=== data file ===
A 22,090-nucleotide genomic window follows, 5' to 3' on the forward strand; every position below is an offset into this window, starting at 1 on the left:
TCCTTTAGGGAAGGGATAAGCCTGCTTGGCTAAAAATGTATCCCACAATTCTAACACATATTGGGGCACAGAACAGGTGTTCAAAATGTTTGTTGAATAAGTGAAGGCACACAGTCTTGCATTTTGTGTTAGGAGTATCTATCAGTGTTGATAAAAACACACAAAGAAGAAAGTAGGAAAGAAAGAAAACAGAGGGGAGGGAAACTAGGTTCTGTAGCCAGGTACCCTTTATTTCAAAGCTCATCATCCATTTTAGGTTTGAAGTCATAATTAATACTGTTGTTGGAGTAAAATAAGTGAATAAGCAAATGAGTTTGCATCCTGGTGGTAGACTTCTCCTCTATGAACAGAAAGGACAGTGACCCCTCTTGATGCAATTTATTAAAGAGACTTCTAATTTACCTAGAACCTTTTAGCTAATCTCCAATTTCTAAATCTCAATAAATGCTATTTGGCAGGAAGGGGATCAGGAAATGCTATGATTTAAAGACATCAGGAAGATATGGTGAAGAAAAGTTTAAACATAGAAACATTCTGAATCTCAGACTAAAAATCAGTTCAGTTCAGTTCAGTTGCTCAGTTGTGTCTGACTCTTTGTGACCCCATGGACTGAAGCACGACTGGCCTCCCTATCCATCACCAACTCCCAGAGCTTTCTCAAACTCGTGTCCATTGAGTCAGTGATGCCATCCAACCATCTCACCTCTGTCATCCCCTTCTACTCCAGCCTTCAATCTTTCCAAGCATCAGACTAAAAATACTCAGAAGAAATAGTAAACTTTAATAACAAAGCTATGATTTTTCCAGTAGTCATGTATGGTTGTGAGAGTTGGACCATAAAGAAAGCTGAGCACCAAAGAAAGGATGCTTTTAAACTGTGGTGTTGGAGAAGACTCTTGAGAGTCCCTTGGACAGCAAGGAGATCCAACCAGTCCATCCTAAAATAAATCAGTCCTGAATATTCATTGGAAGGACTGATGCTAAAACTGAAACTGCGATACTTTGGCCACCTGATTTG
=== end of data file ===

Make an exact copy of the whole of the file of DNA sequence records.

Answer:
A 22,090-nucleotide genomic window follows, 5' to 3' on the forward strand; every position below is an offset into this window, starting at 1 on the left:
TCCTTTAGGGAAGGGATAAGCCTGCTTGGCTAAAAATGTATCCCACAATTCTAACACATATTGGGGCACAGAACAGGTGTTCAAAATGTTTGTTGAATAAGTGAAGGCACACAGTCTTGCATTTTGTGTTAGGAGTATCTATCAGTGTTGATAAAAACACACAAAGAAGAAAGTAGGAAAGAAAGAAAACAGAGGGGAGGGAAACTAGGTTCTGTAGCCAGGTACCCTTTATTTCAAAGCTCATCATCCATTTTAGGTTTGAAGTCATAATTAATACTGTTGTTGGAGTAAAATAAGTGAATAAGCAAATGAGTTTGCATCCTGGTGGTAGACTTCTCCTCTATGAACAGAAAGGACAGTGACCCCTCTTGATGCAATTTATTAAAGAGACTTCTAATTTACCTAGAACCTTTTAGCTAATCTCCAATTTCTAAATCTCAATAAATGCTATTTGGCAGGAAGGGGATCAGGAAATGCTATGATTTAAAGACATCAGGAAGATATGGTGAAGAAAAGTTTAAACATAGAAACATTCTGAATCTCAGACTAAAAATCAGTTCAGTTCAGTTCAGTTGCTCAGTTGTGTCTGACTCTTTGTGACCCCATGGACTGAAGCACGACTGGCCTCCCTATCCATCACCAACTCCCAGAGCTTTCTCAAACTCGTGTCCATTGAGTCAGTGATGCCATCCAACCATCTCACCTCTGTCATCCCCTTCTACTCCAGCCTTCAATCTTTCCAAGCATCAGACTAAAAATACTCAGAAGAAATAGTAAACTTTAATAACAAAGCTATGATTTTTCCAGTAGTCATGTATGGTTGTGAGAGTTGGACCATAAAGAAAGCTGAGCACCAAAGAAAGGATGCTTTTAAACTGTGGTGTTGGAGAAGACTCTTGAGAGTCCCTTGGACAGCAAGGAGATCCAACCAGTCCATCCTAAAATAAATCAGTCCTGAATATTCATTGGAAGGACTGATGCTAAAACTGAAACTGCGATACTTTGGCCACCTGATTTG